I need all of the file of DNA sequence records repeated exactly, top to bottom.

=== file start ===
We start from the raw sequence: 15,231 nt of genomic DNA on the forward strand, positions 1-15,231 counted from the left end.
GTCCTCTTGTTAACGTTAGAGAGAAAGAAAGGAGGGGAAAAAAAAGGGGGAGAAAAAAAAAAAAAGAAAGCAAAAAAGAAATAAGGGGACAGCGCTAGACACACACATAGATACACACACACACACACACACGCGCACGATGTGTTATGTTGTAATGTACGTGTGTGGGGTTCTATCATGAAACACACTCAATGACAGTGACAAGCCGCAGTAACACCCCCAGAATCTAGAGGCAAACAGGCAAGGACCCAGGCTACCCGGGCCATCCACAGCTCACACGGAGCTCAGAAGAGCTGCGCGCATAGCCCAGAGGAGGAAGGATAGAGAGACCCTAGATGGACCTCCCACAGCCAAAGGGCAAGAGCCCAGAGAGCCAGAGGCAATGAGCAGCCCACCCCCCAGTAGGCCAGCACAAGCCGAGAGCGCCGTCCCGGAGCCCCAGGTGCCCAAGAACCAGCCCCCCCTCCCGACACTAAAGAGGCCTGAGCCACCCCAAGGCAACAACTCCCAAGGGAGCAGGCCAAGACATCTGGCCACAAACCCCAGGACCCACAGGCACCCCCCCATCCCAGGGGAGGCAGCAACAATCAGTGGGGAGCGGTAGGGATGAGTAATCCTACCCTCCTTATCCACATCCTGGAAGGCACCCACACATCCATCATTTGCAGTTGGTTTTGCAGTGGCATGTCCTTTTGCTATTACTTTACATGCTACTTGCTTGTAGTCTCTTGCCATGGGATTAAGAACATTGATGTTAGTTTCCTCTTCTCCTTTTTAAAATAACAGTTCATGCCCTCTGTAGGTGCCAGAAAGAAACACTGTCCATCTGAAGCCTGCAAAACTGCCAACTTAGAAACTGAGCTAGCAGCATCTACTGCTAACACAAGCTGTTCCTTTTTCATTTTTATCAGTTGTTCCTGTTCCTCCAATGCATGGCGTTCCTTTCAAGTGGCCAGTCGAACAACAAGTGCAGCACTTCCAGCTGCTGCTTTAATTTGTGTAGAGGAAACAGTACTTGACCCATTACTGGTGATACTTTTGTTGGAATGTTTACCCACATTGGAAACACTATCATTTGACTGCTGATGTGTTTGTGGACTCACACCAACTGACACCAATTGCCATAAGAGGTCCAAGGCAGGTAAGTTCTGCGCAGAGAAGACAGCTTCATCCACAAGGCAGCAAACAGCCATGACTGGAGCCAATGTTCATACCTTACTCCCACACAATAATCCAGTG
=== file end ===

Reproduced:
We start from the raw sequence: 15,231 nt of genomic DNA on the forward strand, positions 1-15,231 counted from the left end.
GTCCTCTTGTTAACGTTAGAGAGAAAGAAAGGAGGGGAAAAAAAAGGGGGAGAAAAAAAAAAAAAGAAAGCAAAAAAGAAATAAGGGGACAGCGCTAGACACACACATAGATACACACACACACACACACACGCGCACGATGTGTTATGTTGTAATGTACGTGTGTGGGGTTCTATCATGAAACACACTCAATGACAGTGACAAGCCGCAGTAACACCCCCAGAATCTAGAGGCAAACAGGCAAGGACCCAGGCTACCCGGGCCATCCACAGCTCACACGGAGCTCAGAAGAGCTGCGCGCATAGCCCAGAGGAGGAAGGATAGAGAGACCCTAGATGGACCTCCCACAGCCAAAGGGCAAGAGCCCAGAGAGCCAGAGGCAATGAGCAGCCCACCCCCCAGTAGGCCAGCACAAGCCGAGAGCGCCGTCCCGGAGCCCCAGGTGCCCAAGAACCAGCCCCCCCTCCCGACACTAAAGAGGCCTGAGCCACCCCAAGGCAACAACTCCCAAGGGAGCAGGCCAAGACATCTGGCCACAAACCCCAGGACCCACAGGCACCCCCCCATCCCAGGGGAGGCAGCAACAATCAGTGGGGAGCGGTAGGGATGAGTAATCCTACCCTCCTTATCCACATCCTGGAAGGCACCCACACATCCATCATTTGCAGTTGGTTTTGCAGTGGCATGTCCTTTTGCTATTACTTTACATGCTACTTGCTTGTAGTCTCTTGCCATGGGATTAAGAACATTGATGTTAGTTTCCTCTTCTCCTTTTTAAAATAACAGTTCATGCCCTCTGTAGGTGCCAGAAAGAAACACTGTCCATCTGAAGCCTGCAAAACTGCCAACTTAGAAACTGAGCTAGCAGCATCTACTGCTAACACAAGCTGTTCCTTTTTCATTTTTATCAGTTGTTCCTGTTCCTCCAATGCATGGCGTTCCTTTCAAGTGGCCAGTCGAACAACAAGTGCAGCACTTCCAGCTGCTGCTTTAATTTGTGTAGAGGAAACAGTACTTGACCCATTACTGGTGATACTTTTGTTGGAATGTTTACCCACATTGGAAACACTATCATTTGACTGCTGATGTGTTTGTGGACTCACACCAACTGACACCAATTGCCATAAGAGGTCCAAGGCAGGTAAGTTCTGCGCAGAGAAGACAGCTTCATCCACAAGGCAGCAAACAGCCATGACTGGAGCCAATGTTCATACCTTACTCCCACACAATAATCCAGTG